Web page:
Working on Your Goals When You Don’t Have Time to Work On Your Goals

Finding Time to Make it all Happen

Today: Identify the little spots of time you have right now to make progress on your goals.

How to Waste Time on Your Laptop – an Expert’s Guide (or, My Real Life Strategy for Getting Things Done.)     Don’t you just love your computer?!?! It is such a time saving device. I can do my banking, order groceries, talk to my agent, invite friends over via, and design my next newsletter anywhere in the world that has a Verizon tower nearby. It is amazing all the tasks I can get completed the aid of a power outlet.

So why have I spent a large part of my summer playing Free Cell?

I have just hit some major deadlines in my life after 18 months of running at full steam ahead. I realized just this last week apparently I am not capable of work unless I am under tremendous pressure and have a sense of overwhelming guilt.   I just kind of sat there thinking, “I know I have things to do, but I don’t want to do any of them.” Real mature attitude – yes?

So I have got to go back to giving myself some rules and boundaries when it comes to my time on the computer.

Here are some of the rules that I am now abiding by when it comes to time wasters:

1. No More than 20 minutes on Facebook a day.   I have to tell you, I loves me some Facebook.   I love seeing what old friends are up to. I love hearing about the little things in my niece’s life that my brother probably wouldn’t call to tell me, (“Elsa said A-B-C today. We have started the Harvard Fund.”) Love hearing the latest industry buzz and reading what my favorite authors and readers are up to. Love Love Love.

And that is where the trouble begins.

I love checking out what everyone else is up to, and can get super caught up in commenting on people’s status. That is fine when I am standing in line at Safeway. But when I should be writing my next chapter on time management? Not so much.   So when I am at home, I am keeping my Facebook addiction down to 20 minutes.

2. Clear out my inbox once a week.   I will do anything to avoid answering unpleasant or complicated e-mails (see my Free Cell reference above.) So I have been giving myself a weekly inbox dump where everything must be dealt with (and then I reward myself with an episode of Top Chef – hey, it’s better than chocolate chip cookies.)

3. Turn the Wireless Off for a Chunk of Time – Every Single Day   Twitter and Facebook and E-mail – Oh My! I have several ways to keep myself entertained on my computer. I love hitting the reload button on my Outlook to see what new mail I have sitting there (yes, we have already established I have a problem. Now let’s move on, shall we?)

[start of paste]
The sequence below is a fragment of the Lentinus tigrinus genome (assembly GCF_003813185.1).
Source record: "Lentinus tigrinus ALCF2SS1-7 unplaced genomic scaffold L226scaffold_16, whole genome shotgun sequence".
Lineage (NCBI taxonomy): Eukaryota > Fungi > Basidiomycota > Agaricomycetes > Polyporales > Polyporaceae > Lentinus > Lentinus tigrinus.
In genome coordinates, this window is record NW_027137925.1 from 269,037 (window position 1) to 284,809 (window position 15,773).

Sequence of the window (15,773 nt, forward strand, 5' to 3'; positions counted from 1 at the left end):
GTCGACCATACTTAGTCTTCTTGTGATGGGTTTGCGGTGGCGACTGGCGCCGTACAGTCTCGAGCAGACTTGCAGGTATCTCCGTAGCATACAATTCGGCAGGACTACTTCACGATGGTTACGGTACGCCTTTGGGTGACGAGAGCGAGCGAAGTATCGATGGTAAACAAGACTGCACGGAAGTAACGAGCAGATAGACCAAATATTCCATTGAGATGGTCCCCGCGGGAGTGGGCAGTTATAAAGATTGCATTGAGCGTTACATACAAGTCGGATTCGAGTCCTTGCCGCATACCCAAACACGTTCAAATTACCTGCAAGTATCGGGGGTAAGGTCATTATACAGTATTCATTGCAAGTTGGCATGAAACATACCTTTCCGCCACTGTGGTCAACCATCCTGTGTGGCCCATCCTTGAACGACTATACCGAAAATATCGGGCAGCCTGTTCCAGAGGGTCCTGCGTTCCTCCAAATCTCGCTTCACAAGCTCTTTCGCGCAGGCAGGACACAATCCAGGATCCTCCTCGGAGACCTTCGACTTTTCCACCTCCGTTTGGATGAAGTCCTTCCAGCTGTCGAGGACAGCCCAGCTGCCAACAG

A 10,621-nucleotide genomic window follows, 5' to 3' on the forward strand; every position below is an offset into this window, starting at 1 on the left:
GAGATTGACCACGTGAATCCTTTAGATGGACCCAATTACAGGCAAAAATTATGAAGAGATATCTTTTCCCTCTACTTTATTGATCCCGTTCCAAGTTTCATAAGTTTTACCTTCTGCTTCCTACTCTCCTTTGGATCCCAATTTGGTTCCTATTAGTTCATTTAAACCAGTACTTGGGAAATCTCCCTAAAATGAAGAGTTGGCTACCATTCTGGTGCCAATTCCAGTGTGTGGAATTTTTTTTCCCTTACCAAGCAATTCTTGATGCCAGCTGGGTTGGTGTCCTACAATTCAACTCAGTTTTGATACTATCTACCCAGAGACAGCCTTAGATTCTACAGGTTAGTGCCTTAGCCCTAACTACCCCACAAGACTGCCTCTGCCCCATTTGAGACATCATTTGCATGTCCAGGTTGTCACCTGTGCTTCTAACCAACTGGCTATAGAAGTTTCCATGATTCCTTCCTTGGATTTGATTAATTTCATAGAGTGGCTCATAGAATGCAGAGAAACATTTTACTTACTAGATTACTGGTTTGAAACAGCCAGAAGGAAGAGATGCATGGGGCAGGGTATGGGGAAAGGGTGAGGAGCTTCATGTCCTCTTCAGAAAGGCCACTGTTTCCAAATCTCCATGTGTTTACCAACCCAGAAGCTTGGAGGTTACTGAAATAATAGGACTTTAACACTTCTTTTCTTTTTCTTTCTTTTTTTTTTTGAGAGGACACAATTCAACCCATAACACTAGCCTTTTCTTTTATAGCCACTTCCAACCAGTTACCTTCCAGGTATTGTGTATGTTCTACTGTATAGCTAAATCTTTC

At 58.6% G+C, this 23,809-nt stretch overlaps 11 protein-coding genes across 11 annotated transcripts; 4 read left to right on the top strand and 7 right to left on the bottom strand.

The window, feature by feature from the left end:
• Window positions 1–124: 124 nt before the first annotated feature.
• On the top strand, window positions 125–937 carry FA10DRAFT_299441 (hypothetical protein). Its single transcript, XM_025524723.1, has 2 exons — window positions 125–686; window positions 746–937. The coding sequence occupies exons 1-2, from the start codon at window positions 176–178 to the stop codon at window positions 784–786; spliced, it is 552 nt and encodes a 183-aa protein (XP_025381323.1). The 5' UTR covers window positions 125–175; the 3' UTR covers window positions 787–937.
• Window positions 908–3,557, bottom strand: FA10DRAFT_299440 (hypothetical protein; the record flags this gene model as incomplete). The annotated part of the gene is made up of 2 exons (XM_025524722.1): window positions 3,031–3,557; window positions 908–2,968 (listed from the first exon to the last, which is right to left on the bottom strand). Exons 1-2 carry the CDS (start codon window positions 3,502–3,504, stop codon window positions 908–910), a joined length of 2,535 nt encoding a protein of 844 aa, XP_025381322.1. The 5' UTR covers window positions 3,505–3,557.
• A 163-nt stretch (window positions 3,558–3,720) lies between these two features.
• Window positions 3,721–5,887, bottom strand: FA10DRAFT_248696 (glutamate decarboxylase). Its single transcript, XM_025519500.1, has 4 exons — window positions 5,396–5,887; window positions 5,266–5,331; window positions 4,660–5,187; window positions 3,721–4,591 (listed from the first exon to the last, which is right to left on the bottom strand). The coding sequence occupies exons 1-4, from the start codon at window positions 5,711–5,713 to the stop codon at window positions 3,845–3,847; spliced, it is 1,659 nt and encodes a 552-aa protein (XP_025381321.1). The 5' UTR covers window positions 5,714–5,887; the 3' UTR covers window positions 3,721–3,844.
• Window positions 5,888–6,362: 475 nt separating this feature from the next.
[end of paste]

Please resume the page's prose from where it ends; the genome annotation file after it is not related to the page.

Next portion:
So, for about 3 hours every day, I turn off my wireless and concentrate on just working. Whether it is writing a blog post, writing a chapter, brainstorming a new speaking topic or having a conversation with a client, I focus completely on the task at hand and not on the e-mail that I am waiting for.

I call this my “Cave Time” and it is the only portion of the day that I can trust myself to do anything that involves numbers or creativity (which for me, both require super-human concentration.)   Now don’t get me wrong – a little Free Cell every once in a while is a good thing. But I want my computer to be a tool to get more things done, instead of a distraction that keeps me from getting things done. (I can watch all the cute cats on You Tube I want once my speech is written!)

Maybe wasting time on your computer is not your vice. When I asked a group of women what their secret (or not-so-secret) time sucker were, here is a list of what they came up with:

• Celebrity Gossip

• Phone time with friends

• Texting

• Glamour Magazine

• Shopping (for self and kids)

• Looking for recipes

• “Stupid” TV

• YouTube

• Solitaire

• Twitter and Facebook

All of these things, in moderation, are fine for most of us. But, I know that I have let an hour of writing time turn into “Just checking out a few LOLCATS pics. Gulp.

Fear of Success Sometimes, it can be a bit scary to start working on things we are passionate about. If we never get started, we never get disillusioned. It is a lot easier to give up on a game of Spider Solitaire or watch Entertainment tonight than to get frustrated by bumping up against obstacles while working toward your goals.

I have to set up rules for myself when it comes to computer time. Is there an area of your life that you need to get in control of, time-wise, in order to get stuff done? How will you do it  – set time controls on your computer? Have a friend hold you accountable?

I have given myself a not so subtle reminder. Whenever I open up my computer, there is a quote that pops up to remind me how I need to choose to spend my time…

“Lost time is never found again.” – Benjamin Franklin

In the commetns below tell me is there an area of your life that you need to get in control of, time-wise, in order to get stuff done? How will you do it? You could win Just too busy: Taking your family on a radical sabbatical by Joanne Kraft.